Review: Co-op’s Gro vegan cookies prove excitement of plant-based food

It’s not too late to succeed at Veganuary, as these cookies prove

James Lewis posted in Vegan
4w ago
5.8K

January is the month of vegan. The challenge for the first few weeks of every new year is to alter your diet to focus on vegan food, recognising changing attitudes towards plant-based grub.

My Veganuary hasn’t been terribly successful this year, possibly due to the fact that I haven’t actually tried. I accept that I am a prehistoric monster incapable of adjusting my archaic methods, but it’s a significant problem that milky cheese makes up 190% of my diet.

I was therefore astonished that my hopes of becoming less selfish might not yet be ruined. Charging out of the darkness like a glowing orb of ceaseless delight came the holy wonderment of vegan dark chocolate cookies by Co-op’s Gro brand.

I will admit that I was sceptical – dark chocolate is indisputably the most inferior chocolate. However, because I am oozing with bravery (I once stamped on a spider after only four hours of running around the house crying) I plumped up incredible courage and burrowed deep into the garden of greenery.

They were tasty, actually – really tasty. Big, fat, meaty (wait – what?) lumps of chunky cookies filled to bursting with enormous chocolate chunks and obviously flavoured using the teardrops of baby angels. Nothing could be sweeter – not even Jeremy Clarkson’s smug face.

A suitably unhealthy four biscuits in the £1.60 pack meant that my risk of going hungry was substantially reduced. Despite their absurd size, the carefree cookies were of a lighter substance, not being stodgy like poorly crafted, undercooked offerings (which should frankly permit a ten-year prison sentence).

It is increasingly clear that alternative ways of managing food are necessary to safeguard the environment, which is persistently affected by the harmful habits of humans. A diet of solely vegan cookies is unlikely to be a highly nutritious option, but the biscuits provide categorical evidence that plant-based food can be convenient, cheap and fully chomp-able – even if my own success with Veganuary is still highly improbable.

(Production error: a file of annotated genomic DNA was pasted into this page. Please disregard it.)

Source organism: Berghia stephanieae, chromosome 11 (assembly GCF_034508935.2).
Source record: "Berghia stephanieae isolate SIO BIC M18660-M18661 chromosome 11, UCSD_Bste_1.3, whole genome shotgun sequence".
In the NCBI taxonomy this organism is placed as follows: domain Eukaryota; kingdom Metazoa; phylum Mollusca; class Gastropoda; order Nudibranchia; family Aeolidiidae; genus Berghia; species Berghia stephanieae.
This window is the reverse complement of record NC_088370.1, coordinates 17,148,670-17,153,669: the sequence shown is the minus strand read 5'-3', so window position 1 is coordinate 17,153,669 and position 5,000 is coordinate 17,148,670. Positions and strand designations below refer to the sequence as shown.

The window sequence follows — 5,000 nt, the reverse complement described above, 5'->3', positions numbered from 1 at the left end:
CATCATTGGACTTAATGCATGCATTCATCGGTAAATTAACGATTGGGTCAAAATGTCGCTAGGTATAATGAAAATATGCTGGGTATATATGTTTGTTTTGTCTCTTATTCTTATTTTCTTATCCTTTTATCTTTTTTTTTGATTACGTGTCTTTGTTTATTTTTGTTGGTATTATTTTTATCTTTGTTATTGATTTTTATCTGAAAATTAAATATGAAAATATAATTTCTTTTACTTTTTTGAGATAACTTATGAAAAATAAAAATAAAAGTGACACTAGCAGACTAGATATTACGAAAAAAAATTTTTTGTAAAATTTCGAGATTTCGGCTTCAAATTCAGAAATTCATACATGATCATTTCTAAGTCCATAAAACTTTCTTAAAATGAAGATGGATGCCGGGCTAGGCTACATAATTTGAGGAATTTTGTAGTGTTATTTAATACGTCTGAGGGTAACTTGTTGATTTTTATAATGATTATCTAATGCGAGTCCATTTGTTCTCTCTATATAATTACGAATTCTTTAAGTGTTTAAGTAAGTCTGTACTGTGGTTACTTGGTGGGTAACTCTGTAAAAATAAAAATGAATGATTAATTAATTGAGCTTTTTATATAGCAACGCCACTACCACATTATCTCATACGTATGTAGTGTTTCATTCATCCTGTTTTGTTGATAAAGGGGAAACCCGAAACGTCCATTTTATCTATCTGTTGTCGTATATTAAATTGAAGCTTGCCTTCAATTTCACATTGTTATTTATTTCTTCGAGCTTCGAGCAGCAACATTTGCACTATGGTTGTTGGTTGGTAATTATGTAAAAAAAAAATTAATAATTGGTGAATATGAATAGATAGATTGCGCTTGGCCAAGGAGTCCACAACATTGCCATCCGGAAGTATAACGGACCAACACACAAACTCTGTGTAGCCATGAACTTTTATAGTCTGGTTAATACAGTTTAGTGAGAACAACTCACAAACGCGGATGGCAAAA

(I am aiming to write at least one food review a week throughout 2021 in support of The Trussell Trust, a UK charity that fights food poverty by supporting community food banks and campaigning for national change: justgiving.com/FoodWriting).

What vegan foods have you enjoyed during January?

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Comments (9)

  • I actually made it 17 days without meat and I attempted to eat vegan chorizo and it was horrible. I am getting ready to try a couple tofu recipes.

      1 month ago
    • 17 days is amazing... I'm so proud when I manage one day haha

        1 month ago
    • I use to be doing good if I manage to do one day a week. So I do understand 😁

        1 month ago
  • They look good, I’m glad you enjoyed them! Also, there are few more days in veganuary, never too late 😉

      1 month ago
  • humans are NOT herbivores, but omnivores — so I don’t see why we’d have to go vegan or even just vegetarian. I am fine with not eating meat most of the

    month, there are many recipes that don’t include any ‘dead animal’. but I don’t think that it helps the environment especially if we sow even more soybeans (this monocrop is ruining the Argentine soil for years now).

    as with alcohol and sugar, “everything in moderation”...

      1 month ago
    • Sugar in moderation is not something that I am good at... :/

        1 month ago
    • but you’re neither obese (or did you cut the profile photo?) nor do you seem to be critically ill with all the ailments associated with a high sugar intake. I can’t refrain from eating sugary stuff either. but I ain’t obese or ailing...

      Read more
        1 month ago
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